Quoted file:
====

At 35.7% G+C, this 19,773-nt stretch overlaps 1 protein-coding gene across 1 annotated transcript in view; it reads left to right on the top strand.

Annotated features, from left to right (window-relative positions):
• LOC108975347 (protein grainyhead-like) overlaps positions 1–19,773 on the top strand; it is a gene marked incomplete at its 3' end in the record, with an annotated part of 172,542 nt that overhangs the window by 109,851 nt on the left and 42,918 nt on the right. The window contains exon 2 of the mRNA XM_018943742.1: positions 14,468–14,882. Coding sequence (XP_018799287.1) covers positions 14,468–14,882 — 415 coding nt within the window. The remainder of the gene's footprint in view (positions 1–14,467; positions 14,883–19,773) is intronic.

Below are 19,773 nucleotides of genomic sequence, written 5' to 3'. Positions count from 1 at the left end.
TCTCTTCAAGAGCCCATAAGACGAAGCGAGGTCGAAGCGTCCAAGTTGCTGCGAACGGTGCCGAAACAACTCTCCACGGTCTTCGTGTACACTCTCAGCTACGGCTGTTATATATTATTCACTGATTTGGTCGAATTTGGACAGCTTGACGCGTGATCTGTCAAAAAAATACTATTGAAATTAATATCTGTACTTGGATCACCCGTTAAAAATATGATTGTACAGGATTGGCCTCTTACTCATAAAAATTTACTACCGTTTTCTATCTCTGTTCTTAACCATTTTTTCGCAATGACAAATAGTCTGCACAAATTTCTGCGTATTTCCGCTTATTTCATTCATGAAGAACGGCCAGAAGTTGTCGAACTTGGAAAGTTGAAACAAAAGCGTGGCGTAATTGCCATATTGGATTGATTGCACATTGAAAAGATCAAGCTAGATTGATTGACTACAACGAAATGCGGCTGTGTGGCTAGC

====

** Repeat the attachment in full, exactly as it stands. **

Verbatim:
At 35.7% G+C, this 19,773-nt stretch overlaps 1 protein-coding gene across 1 annotated transcript in view; it reads left to right on the top strand.

Annotated features, from left to right (window-relative positions):
• LOC108975347 (protein grainyhead-like) overlaps positions 1–19,773 on the top strand; it is a gene marked incomplete at its 3' end in the record, with an annotated part of 172,542 nt that overhangs the window by 109,851 nt on the left and 42,918 nt on the right. The window contains exon 2 of the mRNA XM_018943742.1: positions 14,468–14,882. Coding sequence (XP_018799287.1) covers positions 14,468–14,882 — 415 coding nt within the window. The remainder of the gene's footprint in view (positions 1–14,467; positions 14,883–19,773) is intronic.

Below are 19,773 nucleotides of genomic sequence, written 5' to 3'. Positions count from 1 at the left end.
TCTCTTCAAGAGCCCATAAGACGAAGCGAGGTCGAAGCGTCCAAGTTGCTGCGAACGGTGCCGAAACAACTCTCCACGGTCTTCGTGTACACTCTCAGCTACGGCTGTTATATATTATTCACTGATTTGGTCGAATTTGGACAGCTTGACGCGTGATCTGTCAAAAAAATACTATTGAAATTAATATCTGTACTTGGATCACCCGTTAAAAATATGATTGTACAGGATTGGCCTCTTACTCATAAAAATTTACTACCGTTTTCTATCTCTGTTCTTAACCATTTTTTCGCAATGACAAATAGTCTGCACAAATTTCTGCGTATTTCCGCTTATTTCATTCATGAAGAACGGCCAGAAGTTGTCGAACTTGGAAAGTTGAAACAAAAGCGTGGCGTAATTGCCATATTGGATTGATTGCACATTGAAAAGATCAAGCTAGATTGATTGACTACAACGAAATGCGGCTGTGTGGCTAGC